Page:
Ishaqzaade: Music Review (Amit Trivedi, Lyrics: Kausar Munir)

And with Ishaqzaade, Amit Trivedi surprises you again.

After listening to Suraj Jagan’s rocking Aafaton ke Parinde, I was expecting some rock from the title song, but Javed Ali’s simple rendition of the title song not only caught me off guard, I knew that the song was going to grow on me. And so it was. Growing on me slowly, every time I heard it. The reasons were plenty. One, the song was quite new for me, as in, it was a simple, nice composition, very much Indian at the heart and Javed Ali sings it very much that way, but it has sax and western drums, which give way to Indian style beats. That was just some analysis I could do, I hope you get the essence. The song suddenly shifting from Javed to Shreya at the end is interesting, though nothing really new, yet Shreya once again surprises with her singing, or rather the voice here. Just listen to the song. A few times.

Hua Chhokra Jawan re. An Amit Trivedi desi song, with a touch of brass band effect, mostly from the drums used. Sunidhi Chauhan is the best part of the song, as the lyrics get full justice done to them the way she sings them. Vishal Dadlani is definitely not bad, but he didn’t here need the depth that generally comes with his voice, and I’m not such a big fan of his masti-mood songs, like Dhaeon-Dhaeon, and this. Still, interesting stuff, to say the least. Worth a try definitely.
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Ghost: Music Review (Toshi-Sharib)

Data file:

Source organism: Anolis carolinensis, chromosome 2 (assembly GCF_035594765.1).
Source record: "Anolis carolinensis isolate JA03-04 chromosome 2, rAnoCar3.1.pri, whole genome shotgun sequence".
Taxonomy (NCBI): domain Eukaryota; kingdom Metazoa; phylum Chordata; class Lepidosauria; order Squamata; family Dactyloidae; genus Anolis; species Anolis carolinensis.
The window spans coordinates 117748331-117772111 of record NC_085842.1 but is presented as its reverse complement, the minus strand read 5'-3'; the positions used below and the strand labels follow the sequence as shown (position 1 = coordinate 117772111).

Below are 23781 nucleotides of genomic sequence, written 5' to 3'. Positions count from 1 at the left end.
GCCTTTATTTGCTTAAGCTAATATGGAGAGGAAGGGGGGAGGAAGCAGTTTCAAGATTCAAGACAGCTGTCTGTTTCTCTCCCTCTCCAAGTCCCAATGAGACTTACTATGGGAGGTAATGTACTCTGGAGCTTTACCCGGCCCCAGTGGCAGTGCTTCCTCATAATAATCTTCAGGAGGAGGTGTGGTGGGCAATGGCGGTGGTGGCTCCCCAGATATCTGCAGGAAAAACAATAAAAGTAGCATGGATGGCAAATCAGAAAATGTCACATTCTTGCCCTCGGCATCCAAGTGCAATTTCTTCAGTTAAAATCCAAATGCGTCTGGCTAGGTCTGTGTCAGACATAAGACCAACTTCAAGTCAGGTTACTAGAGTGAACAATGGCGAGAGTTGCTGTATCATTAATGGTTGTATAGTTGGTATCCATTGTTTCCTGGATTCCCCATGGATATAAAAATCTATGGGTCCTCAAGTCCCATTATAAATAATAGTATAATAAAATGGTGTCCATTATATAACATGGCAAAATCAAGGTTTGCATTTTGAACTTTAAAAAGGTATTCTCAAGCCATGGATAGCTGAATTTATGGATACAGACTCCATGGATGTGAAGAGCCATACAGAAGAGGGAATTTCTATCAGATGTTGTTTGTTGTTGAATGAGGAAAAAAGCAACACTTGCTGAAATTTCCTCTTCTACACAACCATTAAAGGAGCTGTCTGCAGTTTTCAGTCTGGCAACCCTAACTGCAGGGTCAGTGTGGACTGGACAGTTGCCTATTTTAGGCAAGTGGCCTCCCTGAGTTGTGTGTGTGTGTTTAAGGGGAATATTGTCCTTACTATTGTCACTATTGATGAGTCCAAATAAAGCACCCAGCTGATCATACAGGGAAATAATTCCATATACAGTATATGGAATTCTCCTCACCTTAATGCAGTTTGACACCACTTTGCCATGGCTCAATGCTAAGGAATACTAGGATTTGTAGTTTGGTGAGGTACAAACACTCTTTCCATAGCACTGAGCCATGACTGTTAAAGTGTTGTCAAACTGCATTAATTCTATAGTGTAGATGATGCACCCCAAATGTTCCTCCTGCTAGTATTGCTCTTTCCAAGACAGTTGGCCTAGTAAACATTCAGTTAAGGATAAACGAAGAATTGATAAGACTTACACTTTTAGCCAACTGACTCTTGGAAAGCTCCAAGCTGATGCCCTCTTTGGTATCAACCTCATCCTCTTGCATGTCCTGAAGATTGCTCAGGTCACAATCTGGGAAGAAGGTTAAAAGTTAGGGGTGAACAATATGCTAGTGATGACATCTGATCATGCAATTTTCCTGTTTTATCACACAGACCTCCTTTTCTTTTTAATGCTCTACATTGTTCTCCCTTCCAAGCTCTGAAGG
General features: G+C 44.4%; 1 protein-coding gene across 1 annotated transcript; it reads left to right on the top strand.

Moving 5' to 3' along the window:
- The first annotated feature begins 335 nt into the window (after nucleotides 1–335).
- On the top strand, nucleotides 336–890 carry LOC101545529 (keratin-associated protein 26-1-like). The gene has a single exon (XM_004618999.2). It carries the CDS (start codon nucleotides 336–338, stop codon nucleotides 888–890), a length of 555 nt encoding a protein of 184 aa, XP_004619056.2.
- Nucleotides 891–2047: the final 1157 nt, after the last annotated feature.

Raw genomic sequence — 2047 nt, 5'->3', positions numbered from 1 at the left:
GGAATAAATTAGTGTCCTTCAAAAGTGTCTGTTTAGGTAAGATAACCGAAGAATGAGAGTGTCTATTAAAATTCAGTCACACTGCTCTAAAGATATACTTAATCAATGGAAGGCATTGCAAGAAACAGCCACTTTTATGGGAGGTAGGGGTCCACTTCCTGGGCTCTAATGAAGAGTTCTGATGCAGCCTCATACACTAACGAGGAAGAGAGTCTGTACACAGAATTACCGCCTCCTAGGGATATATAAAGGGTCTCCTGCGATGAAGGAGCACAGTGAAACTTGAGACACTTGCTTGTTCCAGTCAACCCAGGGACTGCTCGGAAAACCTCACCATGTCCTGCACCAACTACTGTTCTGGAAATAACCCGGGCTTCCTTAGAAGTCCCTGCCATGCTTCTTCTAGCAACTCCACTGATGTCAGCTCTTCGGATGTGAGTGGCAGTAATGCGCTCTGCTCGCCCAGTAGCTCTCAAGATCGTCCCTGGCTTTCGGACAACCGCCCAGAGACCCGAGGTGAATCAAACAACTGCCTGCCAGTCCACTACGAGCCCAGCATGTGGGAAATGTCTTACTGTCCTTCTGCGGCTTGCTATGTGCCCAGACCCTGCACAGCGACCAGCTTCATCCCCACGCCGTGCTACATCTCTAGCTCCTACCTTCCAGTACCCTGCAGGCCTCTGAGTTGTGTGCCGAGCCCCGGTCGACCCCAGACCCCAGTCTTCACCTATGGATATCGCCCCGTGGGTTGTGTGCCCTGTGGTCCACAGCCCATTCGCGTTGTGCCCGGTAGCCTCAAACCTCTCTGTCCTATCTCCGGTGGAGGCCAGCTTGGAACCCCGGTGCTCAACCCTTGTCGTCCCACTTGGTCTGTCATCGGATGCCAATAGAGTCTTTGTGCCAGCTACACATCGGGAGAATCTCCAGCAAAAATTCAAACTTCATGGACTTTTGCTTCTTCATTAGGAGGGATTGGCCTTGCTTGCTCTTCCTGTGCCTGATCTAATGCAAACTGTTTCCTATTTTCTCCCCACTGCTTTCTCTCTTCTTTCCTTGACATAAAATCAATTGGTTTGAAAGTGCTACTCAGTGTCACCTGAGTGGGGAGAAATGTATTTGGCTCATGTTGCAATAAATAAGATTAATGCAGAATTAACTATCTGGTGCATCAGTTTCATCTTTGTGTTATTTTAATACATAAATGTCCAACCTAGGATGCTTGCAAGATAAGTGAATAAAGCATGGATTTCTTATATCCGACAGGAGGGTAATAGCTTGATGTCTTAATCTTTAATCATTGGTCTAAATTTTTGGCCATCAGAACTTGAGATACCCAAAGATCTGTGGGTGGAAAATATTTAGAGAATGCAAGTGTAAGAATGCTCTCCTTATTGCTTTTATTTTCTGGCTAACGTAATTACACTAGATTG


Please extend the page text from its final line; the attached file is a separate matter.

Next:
I don’t know how many today are interested in listening to an album with Shiney Ahuja as the main lead of its movie. But I certainly have interest in listening to a Toshi-Sharib album. And hence, a review.

Toshi and Akram Sabri’s Jalwanuma shows the good and the bad of the brothers. The song is just like almost all the other hits from the brothers, but still the song sounds as nice as any of them and sticks like anything. Basically, couldn’t help liking it, even with nothing new in it.

The next song, Sunidhi’s Aaja Khatam Sabr kar de, is a nice number again, and though the song doesn’t have anything too interesting or new, it’s a simple, nice number on a good melody.

Song number three Salame Salame gets Shaan singing with Sharib. And the song is the type that would need quite some publicity before it can be popular, which I presume is not gonna be there easily. Shaan almost gets into the color of Sharib-Toshi here. And yeah, I was wondering how come so many of Shaan’s song have that word ’tishnagi.’

The next singer happens to be Javed Ali, who in Dil ke Liye once again sounds a lot like Sonu Nigam, especially in the higher notes. In fact Javed’s singing here, though quite good, reminds me of Kumar Sanu and even hints of Udit Narayan. Still, the song doesn’t sound like coming from ’90s, but has effects of Toshi-Sharib quite clear. Still, worth listening to.